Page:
Discover a hidden country 
through its colors.
Have you ever wondered what North Korea really looks like?

12 perspectives.
12 photos.
12 colors.

North Korea is a deeply hidden country and you can only see what the government allows you to see. But if you look at the colors of the architecture, the landscapes, the people’s outfit, you will access a small piece of the “real” North Korea.

From the 1950s Stalinist Architecture to the buildings of the late 1970s, from the pastel walls to the Propaganda posters, from the traditional dress of the mass dancers to the student’s uniform, from the Pyongyang metro to the countryside, “Colors of North Korea” offers a fascinating journey through the architectural, historical and ideological reality of one of the world’s most hidden countries.​​​​​​​
PROJECT STORY
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A few years ago, I stayed in Seoul for a few days after a business trip. At the time, I was working for a famous Korean company. During the course of my stay, a local teacher extended an invite to me to visit her school, which I gladly accepted.  I had no idea that it was a very unique school, known for one particular reason. Upon visiting the school and meeting the teacher's students, it was explained to me that each of them had escaped the DPRK (Democratic People’s Republic of Korea) and were now in a special program which supported North Korean refugees. This series of encounters, first with the teacher, then with her students, made an impact on me, and my curiosity about North Korea grew.
A year later, I thought it was the perfect time to go to North Korea and see for myself what the country really looked like. Pyongyang was not the sad communist city I had expected, only made from grey and brutal-looking soviet-style concrete buildings. I was really surprised by the pastel color palette of the city architecture and the vibrant local interior design.
While there, I discovered how much the analysis of these colors taught about the history, and the modern reality, of the country. Because the Korean culture includes a tradition of a rich color spectrum based on an ancestral symbolism, I thought that identifying the more minute details of this color reference system would be an interesting way to understand the North Korean culture as a whole. This was the moment when I embarked on my quest to understand the traditional color symbolism of North Korea, and therefore, the country and culture of North Korea itself.
While there, I discovered how much the analysis of these colors taught about the history, and the modern reality, of the country. Because the Korean culture includes a tradition of a rich color spectrum based on an ancestral symbolism, I thought that identifying the more minute details of this color reference system would be an interesting way to understand the country as a whole. This was the moment when I embarked on my quest to understand what the traditional Korean colors could reveal about North Korea.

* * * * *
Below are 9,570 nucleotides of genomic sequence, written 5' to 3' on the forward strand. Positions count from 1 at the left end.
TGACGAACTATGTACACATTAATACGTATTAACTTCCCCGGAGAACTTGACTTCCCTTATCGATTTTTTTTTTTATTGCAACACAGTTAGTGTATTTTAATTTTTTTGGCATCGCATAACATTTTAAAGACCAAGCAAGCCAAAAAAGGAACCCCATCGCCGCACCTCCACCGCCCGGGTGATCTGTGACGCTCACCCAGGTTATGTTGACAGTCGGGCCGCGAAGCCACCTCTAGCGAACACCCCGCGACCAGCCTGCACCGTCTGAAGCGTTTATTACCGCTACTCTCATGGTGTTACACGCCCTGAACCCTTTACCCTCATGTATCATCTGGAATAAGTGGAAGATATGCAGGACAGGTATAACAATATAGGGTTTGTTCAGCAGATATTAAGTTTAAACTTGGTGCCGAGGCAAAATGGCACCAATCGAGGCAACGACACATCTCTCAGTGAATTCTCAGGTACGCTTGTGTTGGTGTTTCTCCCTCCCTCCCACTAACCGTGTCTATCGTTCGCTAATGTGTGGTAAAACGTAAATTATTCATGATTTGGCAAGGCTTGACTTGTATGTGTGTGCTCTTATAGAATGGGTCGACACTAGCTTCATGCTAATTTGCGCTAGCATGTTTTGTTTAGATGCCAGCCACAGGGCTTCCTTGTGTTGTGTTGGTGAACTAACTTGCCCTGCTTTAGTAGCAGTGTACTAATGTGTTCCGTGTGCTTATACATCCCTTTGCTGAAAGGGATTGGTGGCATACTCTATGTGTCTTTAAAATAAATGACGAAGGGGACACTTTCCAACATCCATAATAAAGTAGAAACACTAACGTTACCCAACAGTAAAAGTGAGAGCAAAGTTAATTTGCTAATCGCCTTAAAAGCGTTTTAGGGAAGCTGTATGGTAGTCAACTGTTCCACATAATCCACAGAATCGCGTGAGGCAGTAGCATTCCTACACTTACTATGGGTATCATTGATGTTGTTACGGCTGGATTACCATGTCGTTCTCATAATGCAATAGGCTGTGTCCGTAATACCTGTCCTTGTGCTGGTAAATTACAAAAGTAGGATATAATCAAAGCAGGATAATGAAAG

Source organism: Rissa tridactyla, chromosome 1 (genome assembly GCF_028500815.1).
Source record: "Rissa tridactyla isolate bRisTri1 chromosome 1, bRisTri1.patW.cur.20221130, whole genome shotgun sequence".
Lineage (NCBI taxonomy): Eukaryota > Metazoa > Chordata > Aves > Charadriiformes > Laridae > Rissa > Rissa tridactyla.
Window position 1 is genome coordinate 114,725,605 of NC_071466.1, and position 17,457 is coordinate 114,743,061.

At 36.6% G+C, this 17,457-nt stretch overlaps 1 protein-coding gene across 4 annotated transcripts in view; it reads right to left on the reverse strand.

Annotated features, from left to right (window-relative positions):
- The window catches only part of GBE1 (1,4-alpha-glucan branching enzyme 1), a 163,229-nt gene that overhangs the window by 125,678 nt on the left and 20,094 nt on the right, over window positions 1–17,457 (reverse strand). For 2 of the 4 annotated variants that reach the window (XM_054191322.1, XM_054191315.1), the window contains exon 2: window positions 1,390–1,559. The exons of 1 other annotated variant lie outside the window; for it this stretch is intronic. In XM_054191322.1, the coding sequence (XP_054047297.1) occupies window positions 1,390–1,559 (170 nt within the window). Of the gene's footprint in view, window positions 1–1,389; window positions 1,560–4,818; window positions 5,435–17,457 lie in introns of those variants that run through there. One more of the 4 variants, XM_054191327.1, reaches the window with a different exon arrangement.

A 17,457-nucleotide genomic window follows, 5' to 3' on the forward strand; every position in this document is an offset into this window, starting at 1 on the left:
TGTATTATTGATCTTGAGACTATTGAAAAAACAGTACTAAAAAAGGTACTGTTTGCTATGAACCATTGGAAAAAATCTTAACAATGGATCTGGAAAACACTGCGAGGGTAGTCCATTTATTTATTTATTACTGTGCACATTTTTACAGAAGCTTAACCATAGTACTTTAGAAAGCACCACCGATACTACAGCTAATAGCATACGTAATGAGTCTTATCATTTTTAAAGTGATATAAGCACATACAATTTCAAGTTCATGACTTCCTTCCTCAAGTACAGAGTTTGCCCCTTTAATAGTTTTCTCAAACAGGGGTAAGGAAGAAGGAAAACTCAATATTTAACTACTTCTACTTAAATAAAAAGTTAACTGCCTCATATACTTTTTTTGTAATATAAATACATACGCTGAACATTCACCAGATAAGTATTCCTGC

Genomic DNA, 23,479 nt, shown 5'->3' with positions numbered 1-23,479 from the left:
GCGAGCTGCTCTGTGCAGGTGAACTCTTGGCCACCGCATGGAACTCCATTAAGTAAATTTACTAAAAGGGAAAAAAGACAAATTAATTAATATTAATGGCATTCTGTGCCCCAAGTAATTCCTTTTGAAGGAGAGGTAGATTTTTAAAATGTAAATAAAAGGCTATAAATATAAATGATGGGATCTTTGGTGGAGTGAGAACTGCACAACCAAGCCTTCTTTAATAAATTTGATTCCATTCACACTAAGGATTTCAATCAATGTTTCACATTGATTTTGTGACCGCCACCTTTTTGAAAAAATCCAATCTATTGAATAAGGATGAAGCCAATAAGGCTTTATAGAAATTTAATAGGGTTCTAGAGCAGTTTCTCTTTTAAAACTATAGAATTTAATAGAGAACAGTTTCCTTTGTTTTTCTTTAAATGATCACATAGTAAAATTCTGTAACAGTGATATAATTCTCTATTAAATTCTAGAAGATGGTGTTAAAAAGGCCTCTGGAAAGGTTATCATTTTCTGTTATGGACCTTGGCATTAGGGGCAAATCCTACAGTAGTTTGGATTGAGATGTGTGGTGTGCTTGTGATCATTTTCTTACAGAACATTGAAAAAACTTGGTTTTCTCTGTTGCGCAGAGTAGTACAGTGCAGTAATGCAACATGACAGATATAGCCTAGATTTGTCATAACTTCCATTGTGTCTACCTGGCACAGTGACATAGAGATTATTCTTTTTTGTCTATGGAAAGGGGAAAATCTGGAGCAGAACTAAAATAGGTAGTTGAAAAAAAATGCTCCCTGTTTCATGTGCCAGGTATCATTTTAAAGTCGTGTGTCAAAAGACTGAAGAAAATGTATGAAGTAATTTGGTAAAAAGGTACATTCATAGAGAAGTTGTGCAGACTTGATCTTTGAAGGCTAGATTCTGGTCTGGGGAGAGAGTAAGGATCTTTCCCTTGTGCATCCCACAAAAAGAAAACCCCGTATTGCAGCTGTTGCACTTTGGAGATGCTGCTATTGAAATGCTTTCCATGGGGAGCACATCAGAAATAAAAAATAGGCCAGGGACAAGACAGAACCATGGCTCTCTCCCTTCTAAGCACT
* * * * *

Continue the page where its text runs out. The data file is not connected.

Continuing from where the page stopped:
PAGES DESIGN & WRITING: PREVIEW
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GLOBAL BOOK DESIGN
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A SPECIAL THANK YOU
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A special "Thank You" goes to Nerd Nite Tokyo for encouraging and supporting the publication of this book.
Colors of North Korea
Nadia Boudjella. 


“Colors of North Korea” aims to go beyond prior writings about the country. This hybrid book explores 12 situations captured on camera in North Korea, and the meaning of its colors, to reveal the country’s hidden realities. This examination is rooted in solid research on Korean history, color psychology, and the traditional Korean color system. The book's design showcases the meanings and references of these colors and includes the traditional Korean colors table redesigned for the occasion. Thus, it offers an unprecedented window into the historical and ideological reality of one of the world’s most hidden countries.

Main category: Graphic design
Additional categories: History, Art and photography book,
Format: Square, 18×18 cm (7x7 inch) - 68 pages
ISBN (hard cover): 9780368981593
Publication date: 22, 2019
Language: English
Key words: Psychology of colors, Architecture, North Korea  

Copyright © 2019 Nadia Boudjella. 
All rights reserved. No part of this publication may be reproduced, distributed, or transmitted in any form or by any means, including photocopying, recording, or other electronic or mechanical methods, without the prior written permission of the publisher, except in the case of brief quotations embodied in critical reviews and certain other noncommercial uses permitted by copyright law. For permission requests, write to the publisher, addressed “Attention: Permissions Coordinator,” at the address below.

ISBN: 978-9949-01-215-2 (Hardcover)

First printing edition 2019.

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